Tour de France Wrap-Up

The final installment of the 2011 Tour de France graphs, and what a fun race that was this year! Plenty of excitement (for some not so fun reasons) early on and then plenty of exciting racing towards the end. Good stuff…

As usual, you can click on them for slightly larger versions. Here’s the same graph for 2011 broken down by team: Read more

Tour de France Graphs

Rest day number two is upon us, so it’s time to update my graphs tracking the race thus far. First the standard ‘bump chart’ showing the GC picture through the first 15 stages:

And for comparison, the same graphs for all the Tour back to 2005 (click for larger version): Read more

Giro d’Italia: Stage 21

Final Giro post! First we have the final picture for the whole race:

and a higher quality version here. And then we have the breakdown by teams:

And the matching high quality version here. Finally, some higher quality graphs looking at some folks who competed in both this and last year’s Giro and who did particularly better or worse than last year.

Giro d’Italia: Rest Day 2

We’re through Stage 15 of the Giro, so here are some updated versions of the accompanying graphs. I made these “high quality” (i.e. PDFs) in case anyone wants to repost them elsewhere. Here’s the overall GC picture:

And then we have the same data broken down by team: Read more

New Biathlon Individual Graphs

Biathlon’s cool in part because there’s so much more data to play with. One seemingly minor thing I’ve been struggling with is how best to graph an athlete’s overall race results and their shooting statistics on the same graph.

The obvious answer of just overlaying them and including a second y axis (since shooting accuracy and percent back are on very different scales) is a big no-no in the statistical graphics world. Dual y-axis graphs are very bad news, almost as bad as the hated pie graphs. In fact, they are so bad that the statistical graphing package I use literally can’t do them!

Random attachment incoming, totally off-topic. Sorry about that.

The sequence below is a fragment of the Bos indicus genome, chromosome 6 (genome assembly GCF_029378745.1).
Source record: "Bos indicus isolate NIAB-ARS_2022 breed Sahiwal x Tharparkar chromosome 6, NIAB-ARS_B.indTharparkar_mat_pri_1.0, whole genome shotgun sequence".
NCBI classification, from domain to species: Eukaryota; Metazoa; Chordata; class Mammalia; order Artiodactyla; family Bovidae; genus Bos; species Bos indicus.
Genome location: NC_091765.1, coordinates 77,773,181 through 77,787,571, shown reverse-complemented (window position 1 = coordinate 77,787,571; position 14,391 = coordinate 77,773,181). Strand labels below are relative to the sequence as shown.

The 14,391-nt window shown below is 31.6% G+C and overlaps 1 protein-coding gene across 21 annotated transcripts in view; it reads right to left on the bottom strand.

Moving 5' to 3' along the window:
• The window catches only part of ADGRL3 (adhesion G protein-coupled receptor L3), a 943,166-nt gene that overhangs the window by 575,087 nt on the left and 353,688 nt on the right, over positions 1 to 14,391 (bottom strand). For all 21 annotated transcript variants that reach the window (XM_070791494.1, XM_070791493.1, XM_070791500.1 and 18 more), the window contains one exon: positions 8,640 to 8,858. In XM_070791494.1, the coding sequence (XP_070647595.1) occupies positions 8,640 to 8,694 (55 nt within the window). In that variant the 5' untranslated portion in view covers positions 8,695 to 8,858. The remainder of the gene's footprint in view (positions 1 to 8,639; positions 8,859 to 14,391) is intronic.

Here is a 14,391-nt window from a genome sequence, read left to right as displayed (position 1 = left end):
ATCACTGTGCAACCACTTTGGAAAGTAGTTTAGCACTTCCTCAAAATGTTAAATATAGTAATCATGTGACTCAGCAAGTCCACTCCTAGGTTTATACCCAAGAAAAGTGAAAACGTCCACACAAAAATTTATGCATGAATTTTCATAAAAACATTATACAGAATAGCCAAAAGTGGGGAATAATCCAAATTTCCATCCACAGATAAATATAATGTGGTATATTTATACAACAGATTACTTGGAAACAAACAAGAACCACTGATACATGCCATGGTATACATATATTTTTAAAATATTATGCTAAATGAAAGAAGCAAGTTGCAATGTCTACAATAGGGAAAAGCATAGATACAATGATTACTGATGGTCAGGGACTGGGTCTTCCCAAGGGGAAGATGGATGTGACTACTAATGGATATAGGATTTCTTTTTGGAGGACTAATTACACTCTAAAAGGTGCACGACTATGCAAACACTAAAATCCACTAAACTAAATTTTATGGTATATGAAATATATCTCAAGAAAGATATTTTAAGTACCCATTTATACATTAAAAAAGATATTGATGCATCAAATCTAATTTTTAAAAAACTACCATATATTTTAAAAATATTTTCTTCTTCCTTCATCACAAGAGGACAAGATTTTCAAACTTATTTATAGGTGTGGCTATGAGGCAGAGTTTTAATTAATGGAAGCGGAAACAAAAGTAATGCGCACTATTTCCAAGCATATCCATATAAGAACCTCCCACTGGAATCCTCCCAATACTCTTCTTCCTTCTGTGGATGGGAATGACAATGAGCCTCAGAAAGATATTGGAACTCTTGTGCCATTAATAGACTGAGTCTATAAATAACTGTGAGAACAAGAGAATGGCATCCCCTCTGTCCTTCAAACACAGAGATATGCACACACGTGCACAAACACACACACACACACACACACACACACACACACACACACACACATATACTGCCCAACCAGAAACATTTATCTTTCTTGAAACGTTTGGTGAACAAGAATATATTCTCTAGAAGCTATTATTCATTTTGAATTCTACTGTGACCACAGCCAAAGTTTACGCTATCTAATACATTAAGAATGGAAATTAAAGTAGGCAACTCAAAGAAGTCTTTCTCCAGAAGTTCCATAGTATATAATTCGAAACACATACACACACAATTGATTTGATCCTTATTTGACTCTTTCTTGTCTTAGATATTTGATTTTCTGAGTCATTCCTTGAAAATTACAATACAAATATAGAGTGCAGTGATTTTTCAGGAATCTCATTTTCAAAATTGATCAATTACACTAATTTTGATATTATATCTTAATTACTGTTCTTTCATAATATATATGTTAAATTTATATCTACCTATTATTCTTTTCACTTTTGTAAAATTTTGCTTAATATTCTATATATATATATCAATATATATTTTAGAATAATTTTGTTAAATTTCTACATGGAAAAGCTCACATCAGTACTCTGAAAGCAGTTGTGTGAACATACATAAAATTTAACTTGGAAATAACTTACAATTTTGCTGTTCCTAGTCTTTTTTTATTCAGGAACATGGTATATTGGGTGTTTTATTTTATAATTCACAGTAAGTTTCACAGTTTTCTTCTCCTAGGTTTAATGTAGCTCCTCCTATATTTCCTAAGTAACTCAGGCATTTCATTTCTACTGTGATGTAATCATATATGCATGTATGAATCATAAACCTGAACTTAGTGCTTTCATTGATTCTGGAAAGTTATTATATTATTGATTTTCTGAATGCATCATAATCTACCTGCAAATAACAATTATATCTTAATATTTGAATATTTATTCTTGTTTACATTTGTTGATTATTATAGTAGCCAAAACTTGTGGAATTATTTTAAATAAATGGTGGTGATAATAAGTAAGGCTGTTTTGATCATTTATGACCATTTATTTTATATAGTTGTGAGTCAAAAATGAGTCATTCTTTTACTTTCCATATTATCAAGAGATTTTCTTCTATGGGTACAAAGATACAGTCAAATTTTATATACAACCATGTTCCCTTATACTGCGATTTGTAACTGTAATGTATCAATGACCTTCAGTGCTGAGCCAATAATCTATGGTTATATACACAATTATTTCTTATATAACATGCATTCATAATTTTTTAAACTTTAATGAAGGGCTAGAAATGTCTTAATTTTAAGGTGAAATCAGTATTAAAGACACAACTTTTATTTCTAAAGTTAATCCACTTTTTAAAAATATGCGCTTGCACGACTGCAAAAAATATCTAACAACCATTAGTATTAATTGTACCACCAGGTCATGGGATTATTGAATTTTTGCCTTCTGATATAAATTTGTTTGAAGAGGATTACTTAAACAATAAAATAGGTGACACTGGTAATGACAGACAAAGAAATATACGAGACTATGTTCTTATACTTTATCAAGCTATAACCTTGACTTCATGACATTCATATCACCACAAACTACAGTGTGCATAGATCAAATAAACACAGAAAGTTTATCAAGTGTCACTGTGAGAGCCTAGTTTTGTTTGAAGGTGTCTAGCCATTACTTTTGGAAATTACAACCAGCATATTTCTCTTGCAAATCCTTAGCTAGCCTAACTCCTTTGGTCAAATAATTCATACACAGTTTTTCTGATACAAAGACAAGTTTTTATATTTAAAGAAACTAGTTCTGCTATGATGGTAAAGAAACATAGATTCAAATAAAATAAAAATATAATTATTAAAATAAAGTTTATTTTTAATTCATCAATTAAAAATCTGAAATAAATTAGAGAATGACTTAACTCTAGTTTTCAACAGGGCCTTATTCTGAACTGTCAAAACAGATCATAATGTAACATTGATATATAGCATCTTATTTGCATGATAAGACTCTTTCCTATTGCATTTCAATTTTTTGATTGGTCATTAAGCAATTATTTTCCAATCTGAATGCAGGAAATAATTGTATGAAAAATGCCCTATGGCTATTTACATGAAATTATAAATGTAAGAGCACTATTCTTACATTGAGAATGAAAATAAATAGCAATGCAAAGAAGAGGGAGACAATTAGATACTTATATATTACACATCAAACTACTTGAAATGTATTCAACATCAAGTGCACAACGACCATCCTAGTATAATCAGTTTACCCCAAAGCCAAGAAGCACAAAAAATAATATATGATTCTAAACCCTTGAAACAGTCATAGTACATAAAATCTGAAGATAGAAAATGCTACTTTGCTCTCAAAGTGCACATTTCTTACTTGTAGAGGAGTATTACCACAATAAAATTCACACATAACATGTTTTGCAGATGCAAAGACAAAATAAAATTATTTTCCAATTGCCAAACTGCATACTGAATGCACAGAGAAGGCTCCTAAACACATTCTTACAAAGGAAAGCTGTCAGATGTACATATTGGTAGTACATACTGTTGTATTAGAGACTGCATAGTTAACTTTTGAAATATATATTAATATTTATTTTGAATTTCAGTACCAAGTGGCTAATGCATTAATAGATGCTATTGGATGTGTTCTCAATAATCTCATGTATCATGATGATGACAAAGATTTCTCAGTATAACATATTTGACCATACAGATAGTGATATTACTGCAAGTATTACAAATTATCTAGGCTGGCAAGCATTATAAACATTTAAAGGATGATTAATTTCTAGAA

It took a little tinkering, but I think I like this solution just fine. Basically, I just put the two time series (percent back, shooting accuracy) in vertically grouped panels for each skier. The one drawback (so far) is that this means I can’t only extend this to multiple athletes by making the graph wider. It’s probably possible for me to “wrap” this around, but, well, you don’t care about the details. It’s complicated.

Anyway, as an example here are the graphs for the top five finishers from each of yesterday’s mass start World Cup races in Fort Kent. They’re big, so click on them for the full versions:

The top panels are actually percent back from the median skier (rather than from the winner) which I’ve learned to prefer. The blue line tracks the median result over time. Lower values are better. The bottom panels are shooting accuracy for each season, where higher values are obviously better.

One important piece of information that I decided not to squeeze on here is the number of shots, which early on for each skier can be very low. So, beware small sample size.